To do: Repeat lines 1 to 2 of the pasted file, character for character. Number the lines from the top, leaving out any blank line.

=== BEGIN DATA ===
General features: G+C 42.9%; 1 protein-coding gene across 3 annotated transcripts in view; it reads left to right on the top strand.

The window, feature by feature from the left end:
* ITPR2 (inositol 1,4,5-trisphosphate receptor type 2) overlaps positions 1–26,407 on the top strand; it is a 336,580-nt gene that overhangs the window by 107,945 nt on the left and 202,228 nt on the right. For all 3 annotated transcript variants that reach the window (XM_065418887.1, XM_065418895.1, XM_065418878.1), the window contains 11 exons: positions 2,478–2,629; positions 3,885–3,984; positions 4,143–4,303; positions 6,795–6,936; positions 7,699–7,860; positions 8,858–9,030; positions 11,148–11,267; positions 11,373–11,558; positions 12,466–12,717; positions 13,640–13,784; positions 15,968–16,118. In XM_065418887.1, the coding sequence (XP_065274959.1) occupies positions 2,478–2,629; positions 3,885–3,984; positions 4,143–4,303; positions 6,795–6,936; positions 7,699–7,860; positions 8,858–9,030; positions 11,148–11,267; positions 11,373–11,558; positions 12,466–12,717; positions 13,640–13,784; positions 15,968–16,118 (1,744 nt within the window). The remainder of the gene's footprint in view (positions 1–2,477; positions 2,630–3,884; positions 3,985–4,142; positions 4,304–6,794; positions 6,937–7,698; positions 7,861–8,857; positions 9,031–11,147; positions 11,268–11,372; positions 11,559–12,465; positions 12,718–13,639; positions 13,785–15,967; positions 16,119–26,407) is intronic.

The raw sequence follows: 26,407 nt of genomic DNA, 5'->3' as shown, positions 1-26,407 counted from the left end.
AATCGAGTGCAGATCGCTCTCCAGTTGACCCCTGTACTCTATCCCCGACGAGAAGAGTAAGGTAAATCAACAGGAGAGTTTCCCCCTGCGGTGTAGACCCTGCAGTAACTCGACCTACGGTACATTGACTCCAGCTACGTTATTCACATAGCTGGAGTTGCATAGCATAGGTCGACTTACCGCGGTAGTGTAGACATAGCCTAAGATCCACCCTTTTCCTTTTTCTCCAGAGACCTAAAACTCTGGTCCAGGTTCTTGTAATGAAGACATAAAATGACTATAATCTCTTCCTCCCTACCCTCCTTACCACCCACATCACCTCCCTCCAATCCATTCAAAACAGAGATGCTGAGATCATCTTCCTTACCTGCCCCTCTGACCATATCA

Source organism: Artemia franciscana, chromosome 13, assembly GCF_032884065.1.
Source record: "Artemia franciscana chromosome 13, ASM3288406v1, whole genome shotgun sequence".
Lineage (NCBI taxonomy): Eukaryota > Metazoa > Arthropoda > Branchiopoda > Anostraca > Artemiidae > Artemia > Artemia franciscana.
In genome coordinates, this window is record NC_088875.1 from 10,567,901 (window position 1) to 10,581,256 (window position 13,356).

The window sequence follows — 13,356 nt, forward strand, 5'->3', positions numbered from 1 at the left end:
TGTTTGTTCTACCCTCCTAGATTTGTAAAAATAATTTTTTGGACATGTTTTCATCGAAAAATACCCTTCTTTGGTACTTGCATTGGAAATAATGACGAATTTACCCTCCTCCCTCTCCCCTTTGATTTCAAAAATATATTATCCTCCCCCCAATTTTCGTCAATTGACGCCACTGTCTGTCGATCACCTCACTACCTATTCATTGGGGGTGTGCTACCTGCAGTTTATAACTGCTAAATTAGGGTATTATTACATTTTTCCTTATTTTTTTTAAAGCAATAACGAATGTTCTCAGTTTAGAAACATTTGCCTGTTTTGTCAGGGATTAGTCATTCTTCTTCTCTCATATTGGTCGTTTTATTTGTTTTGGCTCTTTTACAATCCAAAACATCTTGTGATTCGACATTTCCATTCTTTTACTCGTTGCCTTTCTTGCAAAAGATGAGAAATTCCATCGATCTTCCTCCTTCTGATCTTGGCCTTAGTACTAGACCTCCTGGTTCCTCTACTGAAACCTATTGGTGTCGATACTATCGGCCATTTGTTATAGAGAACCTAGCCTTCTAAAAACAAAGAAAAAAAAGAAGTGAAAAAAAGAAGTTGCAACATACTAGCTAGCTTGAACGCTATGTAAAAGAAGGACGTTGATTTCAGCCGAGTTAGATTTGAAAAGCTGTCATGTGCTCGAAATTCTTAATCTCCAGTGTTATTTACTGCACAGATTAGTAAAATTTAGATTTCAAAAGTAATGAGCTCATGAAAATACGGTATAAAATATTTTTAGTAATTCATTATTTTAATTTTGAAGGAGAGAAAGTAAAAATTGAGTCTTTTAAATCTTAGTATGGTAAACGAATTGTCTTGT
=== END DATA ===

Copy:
General features: G+C 42.9%; 1 protein-coding gene across 3 annotated transcripts in view; it reads left to right on the top strand.

The window, feature by feature from the left end: